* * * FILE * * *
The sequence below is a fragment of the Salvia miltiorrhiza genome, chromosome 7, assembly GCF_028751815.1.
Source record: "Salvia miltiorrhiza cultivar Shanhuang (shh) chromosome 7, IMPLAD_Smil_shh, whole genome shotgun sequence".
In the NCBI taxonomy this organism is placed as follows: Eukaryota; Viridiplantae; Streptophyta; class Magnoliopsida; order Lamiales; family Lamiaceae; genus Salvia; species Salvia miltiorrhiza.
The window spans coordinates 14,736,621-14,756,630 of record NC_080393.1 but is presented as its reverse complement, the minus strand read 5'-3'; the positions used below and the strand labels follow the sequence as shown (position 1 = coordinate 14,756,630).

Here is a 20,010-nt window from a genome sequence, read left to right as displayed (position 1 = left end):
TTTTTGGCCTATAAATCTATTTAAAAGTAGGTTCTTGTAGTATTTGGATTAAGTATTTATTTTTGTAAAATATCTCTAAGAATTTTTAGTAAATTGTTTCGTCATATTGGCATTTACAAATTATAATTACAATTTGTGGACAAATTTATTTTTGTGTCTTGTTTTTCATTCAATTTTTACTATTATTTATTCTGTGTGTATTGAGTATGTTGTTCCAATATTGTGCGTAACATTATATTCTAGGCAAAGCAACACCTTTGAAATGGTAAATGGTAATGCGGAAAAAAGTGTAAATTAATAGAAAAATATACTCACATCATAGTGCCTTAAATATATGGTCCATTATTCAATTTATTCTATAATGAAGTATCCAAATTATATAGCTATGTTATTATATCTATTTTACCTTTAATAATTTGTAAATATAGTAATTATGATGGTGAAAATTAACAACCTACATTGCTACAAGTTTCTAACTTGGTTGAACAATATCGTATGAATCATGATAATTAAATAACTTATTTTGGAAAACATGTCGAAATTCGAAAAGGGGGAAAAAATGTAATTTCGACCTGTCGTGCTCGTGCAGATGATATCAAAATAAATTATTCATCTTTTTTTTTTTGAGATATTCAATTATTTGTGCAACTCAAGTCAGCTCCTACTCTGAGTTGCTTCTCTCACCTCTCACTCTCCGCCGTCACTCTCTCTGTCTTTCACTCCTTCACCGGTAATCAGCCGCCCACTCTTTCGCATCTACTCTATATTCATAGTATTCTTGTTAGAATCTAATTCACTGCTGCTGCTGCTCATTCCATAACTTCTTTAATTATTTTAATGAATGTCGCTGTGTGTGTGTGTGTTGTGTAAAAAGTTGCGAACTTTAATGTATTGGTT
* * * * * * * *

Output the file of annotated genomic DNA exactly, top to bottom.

The sequence below is a fragment of the Salvia miltiorrhiza genome, chromosome 7, assembly GCF_028751815.1.
Source record: "Salvia miltiorrhiza cultivar Shanhuang (shh) chromosome 7, IMPLAD_Smil_shh, whole genome shotgun sequence".
In the NCBI taxonomy this organism is placed as follows: Eukaryota; Viridiplantae; Streptophyta; class Magnoliopsida; order Lamiales; family Lamiaceae; genus Salvia; species Salvia miltiorrhiza.
The window spans coordinates 14,736,621-14,756,630 of record NC_080393.1 but is presented as its reverse complement, the minus strand read 5'-3'; the positions used below and the strand labels follow the sequence as shown (position 1 = coordinate 14,756,630).

Here is a 20,010-nt window from a genome sequence, read left to right as displayed (position 1 = left end):
TTTTTGGCCTATAAATCTATTTAAAAGTAGGTTCTTGTAGTATTTGGATTAAGTATTTATTTTTGTAAAATATCTCTAAGAATTTTTAGTAAATTGTTTCGTCATATTGGCATTTACAAATTATAATTACAATTTGTGGACAAATTTATTTTTGTGTCTTGTTTTTCATTCAATTTTTACTATTATTTATTCTGTGTGTATTGAGTATGTTGTTCCAATATTGTGCGTAACATTATATTCTAGGCAAAGCAACACCTTTGAAATGGTAAATGGTAATGCGGAAAAAAGTGTAAATTAATAGAAAAATATACTCACATCATAGTGCCTTAAATATATGGTCCATTATTCAATTTATTCTATAATGAAGTATCCAAATTATATAGCTATGTTATTATATCTATTTTACCTTTAATAATTTGTAAATATAGTAATTATGATGGTGAAAATTAACAACCTACATTGCTACAAGTTTCTAACTTGGTTGAACAATATCGTATGAATCATGATAATTAAATAACTTATTTTGGAAAACATGTCGAAATTCGAAAAGGGGGAAAAAATGTAATTTCGACCTGTCGTGCTCGTGCAGATGATATCAAAATAAATTATTCATCTTTTTTTTTTTGAGATATTCAATTATTTGTGCAACTCAAGTCAGCTCCTACTCTGAGTTGCTTCTCTCACCTCTCACTCTCCGCCGTCACTCTCTCTGTCTTTCACTCCTTCACCGGTAATCAGCCGCCCACTCTTTCGCATCTACTCTATATTCATAGTATTCTTGTTAGAATCTAATTCACTGCTGCTGCTGCTCATTCCATAACTTCTTTAATTATTTTAATGAATGTCGCTGTGTGTGTGTGTGTTGTGTAAAAAGTTGCGAACTTTAATGTATTGGTT